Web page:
By Lars Dalseide | July 5 2012 18:17

A Sharps Model 1859 Percussion Carbine at the NRA Museum
NRA Museum Senior Curator holds a Sharps Model 1859 Percussion Carbine.

Fairfax, Virginia - There's always a great deal of anticipation when Thursday night rolls around. What oh what are the Curator's going to bring out tonight for Curator's Corner? Well tonight we have two specials ... the appearance of the National Firearms Museum's Doug Wicklund and the appearance of a Confederate Sharps Model 1859 Percussion Carbine.

The Model 1859 fired a glazed linen combustible .52 caliber cartridge. Available with a round military rifle barrel, it came with a breechblock-mounted plate capable of slight backward movement once under pressure ... made that way to create a somewhat effective gas seal.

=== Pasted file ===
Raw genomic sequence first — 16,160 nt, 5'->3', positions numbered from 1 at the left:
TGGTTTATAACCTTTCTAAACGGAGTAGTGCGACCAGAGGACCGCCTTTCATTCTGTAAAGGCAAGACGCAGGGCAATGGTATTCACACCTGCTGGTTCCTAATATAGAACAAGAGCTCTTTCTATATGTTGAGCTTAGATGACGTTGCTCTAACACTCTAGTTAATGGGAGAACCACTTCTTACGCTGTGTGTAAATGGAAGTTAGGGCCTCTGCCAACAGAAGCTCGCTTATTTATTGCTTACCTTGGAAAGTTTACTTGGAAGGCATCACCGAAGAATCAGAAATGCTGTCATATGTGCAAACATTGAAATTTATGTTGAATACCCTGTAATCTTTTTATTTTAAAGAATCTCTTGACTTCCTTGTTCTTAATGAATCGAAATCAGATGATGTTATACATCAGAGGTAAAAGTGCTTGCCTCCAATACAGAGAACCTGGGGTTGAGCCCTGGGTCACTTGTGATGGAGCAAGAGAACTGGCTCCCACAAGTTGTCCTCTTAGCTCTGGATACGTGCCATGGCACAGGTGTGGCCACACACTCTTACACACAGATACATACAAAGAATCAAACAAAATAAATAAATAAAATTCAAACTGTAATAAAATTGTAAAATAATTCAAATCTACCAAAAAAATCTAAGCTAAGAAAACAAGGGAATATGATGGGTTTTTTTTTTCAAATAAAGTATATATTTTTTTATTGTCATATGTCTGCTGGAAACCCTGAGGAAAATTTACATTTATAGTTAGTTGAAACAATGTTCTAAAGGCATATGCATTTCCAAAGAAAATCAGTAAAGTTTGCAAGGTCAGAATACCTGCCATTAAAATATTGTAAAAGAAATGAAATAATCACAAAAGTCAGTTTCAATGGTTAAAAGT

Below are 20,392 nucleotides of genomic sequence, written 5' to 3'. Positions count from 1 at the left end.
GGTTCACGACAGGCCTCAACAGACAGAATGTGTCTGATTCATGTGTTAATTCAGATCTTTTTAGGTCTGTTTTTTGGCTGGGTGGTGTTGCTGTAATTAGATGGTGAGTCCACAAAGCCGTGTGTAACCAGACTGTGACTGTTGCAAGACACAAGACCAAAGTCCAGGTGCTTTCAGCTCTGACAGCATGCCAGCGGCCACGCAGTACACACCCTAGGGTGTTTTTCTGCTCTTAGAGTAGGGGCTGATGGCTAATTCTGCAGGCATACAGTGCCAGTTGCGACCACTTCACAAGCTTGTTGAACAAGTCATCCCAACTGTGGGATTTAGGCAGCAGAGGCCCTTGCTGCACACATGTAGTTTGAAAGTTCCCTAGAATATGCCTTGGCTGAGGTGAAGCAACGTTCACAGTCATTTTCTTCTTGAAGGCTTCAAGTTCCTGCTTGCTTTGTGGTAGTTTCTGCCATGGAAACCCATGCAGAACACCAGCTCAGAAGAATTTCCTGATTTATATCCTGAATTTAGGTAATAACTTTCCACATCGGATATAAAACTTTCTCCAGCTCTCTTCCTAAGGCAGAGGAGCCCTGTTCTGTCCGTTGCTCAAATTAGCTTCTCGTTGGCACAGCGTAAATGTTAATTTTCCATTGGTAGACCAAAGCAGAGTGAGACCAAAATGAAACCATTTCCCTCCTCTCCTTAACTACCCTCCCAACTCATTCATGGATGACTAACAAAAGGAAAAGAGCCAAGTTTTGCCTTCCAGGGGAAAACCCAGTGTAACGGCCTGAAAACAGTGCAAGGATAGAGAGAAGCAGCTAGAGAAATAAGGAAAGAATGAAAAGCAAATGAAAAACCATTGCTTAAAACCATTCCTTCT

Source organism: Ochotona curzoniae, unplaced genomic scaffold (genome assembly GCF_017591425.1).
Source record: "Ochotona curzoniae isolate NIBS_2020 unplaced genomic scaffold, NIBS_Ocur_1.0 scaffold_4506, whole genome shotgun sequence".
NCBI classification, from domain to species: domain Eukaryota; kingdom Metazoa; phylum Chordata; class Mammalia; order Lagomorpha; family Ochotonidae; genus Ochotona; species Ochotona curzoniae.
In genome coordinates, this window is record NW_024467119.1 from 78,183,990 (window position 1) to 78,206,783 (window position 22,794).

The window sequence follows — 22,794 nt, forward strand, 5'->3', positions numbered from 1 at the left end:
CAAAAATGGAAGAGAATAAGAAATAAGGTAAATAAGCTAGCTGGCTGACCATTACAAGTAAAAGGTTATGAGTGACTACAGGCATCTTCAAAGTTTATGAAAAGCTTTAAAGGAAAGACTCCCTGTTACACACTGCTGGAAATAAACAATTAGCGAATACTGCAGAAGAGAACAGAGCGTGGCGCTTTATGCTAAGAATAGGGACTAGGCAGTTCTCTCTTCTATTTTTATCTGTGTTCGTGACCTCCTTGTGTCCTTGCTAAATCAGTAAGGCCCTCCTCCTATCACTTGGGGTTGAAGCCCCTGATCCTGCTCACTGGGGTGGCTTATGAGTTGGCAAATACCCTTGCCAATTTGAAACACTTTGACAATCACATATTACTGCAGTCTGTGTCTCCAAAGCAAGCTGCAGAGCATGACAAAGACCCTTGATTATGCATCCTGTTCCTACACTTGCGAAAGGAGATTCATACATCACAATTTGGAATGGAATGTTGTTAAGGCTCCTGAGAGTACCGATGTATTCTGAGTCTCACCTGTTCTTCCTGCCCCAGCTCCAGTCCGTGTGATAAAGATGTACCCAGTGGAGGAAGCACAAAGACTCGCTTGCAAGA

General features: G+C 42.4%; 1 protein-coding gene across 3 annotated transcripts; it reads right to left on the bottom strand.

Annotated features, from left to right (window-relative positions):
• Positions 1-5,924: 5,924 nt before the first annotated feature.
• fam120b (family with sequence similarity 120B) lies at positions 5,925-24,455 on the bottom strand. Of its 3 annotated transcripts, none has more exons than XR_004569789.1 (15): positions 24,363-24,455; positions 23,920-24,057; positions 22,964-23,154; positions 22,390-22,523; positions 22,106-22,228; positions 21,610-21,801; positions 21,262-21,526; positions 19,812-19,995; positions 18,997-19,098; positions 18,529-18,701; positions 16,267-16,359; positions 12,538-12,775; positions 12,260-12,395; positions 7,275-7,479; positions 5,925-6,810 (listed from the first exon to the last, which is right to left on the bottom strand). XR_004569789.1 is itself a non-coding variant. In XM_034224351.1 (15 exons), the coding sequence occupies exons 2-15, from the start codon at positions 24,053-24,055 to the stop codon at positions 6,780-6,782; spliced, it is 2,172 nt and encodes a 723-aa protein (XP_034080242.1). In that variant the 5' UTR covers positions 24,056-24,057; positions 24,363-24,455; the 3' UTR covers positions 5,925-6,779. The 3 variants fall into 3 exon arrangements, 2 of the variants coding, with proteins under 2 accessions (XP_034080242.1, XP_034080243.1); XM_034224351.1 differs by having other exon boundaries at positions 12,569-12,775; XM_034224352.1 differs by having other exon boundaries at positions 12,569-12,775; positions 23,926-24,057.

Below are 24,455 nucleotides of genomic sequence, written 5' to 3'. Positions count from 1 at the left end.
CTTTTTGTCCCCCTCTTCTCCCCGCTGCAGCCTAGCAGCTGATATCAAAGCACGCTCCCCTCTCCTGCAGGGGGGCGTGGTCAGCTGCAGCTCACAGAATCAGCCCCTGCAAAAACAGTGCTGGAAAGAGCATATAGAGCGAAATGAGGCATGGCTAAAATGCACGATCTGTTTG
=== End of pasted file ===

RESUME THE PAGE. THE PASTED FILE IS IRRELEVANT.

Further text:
The action of a Sharps Model 1859 Rifle
Closeup look at the Sharps Model 1859 Rifle.

But what makes this rifle especially special is a carving on the side. Rustic, to say the least, the carving reads:

Rappahannock Station
Nov. 7 1863
Why such a carving? Because this particular rifle was re-appropriated by Union forces following the Battle of Rappahannock Station. A mere months after the death of Stonewall Jackson, and a Confederate defeat at Gettysburg, the Union victory at Rappahannock Station was yet another sign of the South's pending fall.

But to hear the entire story of this rifle, you'll have to tune in tonight to NRANews and Sirius/XM's Patriot Channel. There you will see (or hear) Executive Producer John Popp with Senior Curator Doug Wicklund in the heart of the NRA Museum with this fine piece of equipment and a heck of a story to go with it.

Carving on a Sharps Model 1859 Carbine from 1863

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